Microevolution Rate, Pattern, Process

Volume 8 of the series Contemporary Issues in Genetics and Evolution pp 435-443

Mechanisms of rapid sympatric speciation by sex reversal and sexual selection in cichlid fish

  • Russell LandeAffiliated withDivision of Biology 0116, University of CaliforniaInstitute of Evolutionary and Ecological Sciences, University of Leiden
  • , Ole SeehausenAffiliated withInstitute of Evolutionary and Ecological Sciences, University of LeidenDepartment of Biological Sciences, University of Hull
  • , Jacques J. M. van AlphenAffiliated withInstitute of Evolutionary and Ecological Sciences, University of Leiden

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Mechanisms of speciation in cichlid fish were investigated by analyzing population genetic models of sexual selection on sex-determining genes associated with color polymorphisms. The models are based on a combination of laboratory experiments and field observations on the ecology, male and female mating behavior, and inheritance of sex-determination and color polymorphisms. The models explain why sex-reversal genes that change males into females tend to be X-linked and associated with novel colors, using the hypothesis of restricted recombination on the sex chromosomes, as suggested by previous theory on the evolution of recombination. The models reveal multiple pathways for rapid sympatric speciation through the origin of novel color morphs with strong assortative mating that incorporate both sex-reversal and suppressor genes. Despite the lack of geographic isolation or ecological differentiation, the new species coexists with the ancestral species either temporarily or indefinitely. These results may help to explain different patterns and rates of speciation among groups of cichlids, in particular the explosive diversification of rock-dwelling haplochromine cichlids.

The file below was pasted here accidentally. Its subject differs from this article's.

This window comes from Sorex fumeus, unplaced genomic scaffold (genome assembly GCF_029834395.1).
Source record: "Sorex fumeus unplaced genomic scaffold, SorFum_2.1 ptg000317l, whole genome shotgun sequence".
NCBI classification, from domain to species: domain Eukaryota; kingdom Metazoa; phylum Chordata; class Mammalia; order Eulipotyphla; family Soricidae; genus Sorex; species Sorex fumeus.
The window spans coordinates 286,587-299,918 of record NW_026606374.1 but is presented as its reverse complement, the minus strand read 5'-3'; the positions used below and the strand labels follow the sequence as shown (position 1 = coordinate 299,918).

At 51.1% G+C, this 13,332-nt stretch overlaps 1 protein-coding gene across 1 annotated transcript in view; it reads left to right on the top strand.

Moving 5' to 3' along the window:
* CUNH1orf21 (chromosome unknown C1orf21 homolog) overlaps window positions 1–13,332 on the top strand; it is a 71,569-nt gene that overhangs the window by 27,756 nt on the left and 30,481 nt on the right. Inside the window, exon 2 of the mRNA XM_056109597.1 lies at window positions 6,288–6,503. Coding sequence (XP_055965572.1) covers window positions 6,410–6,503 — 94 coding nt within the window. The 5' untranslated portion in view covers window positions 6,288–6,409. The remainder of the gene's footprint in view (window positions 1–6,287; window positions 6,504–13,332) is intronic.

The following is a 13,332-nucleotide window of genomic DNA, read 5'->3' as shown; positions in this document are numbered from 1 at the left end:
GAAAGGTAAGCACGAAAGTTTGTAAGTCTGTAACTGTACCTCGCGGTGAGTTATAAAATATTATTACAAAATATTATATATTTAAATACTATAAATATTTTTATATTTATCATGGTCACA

Key words

cichlid fish restricted recombination sex chromosomes sex ratio sex reversal sexual selection sympatric speciation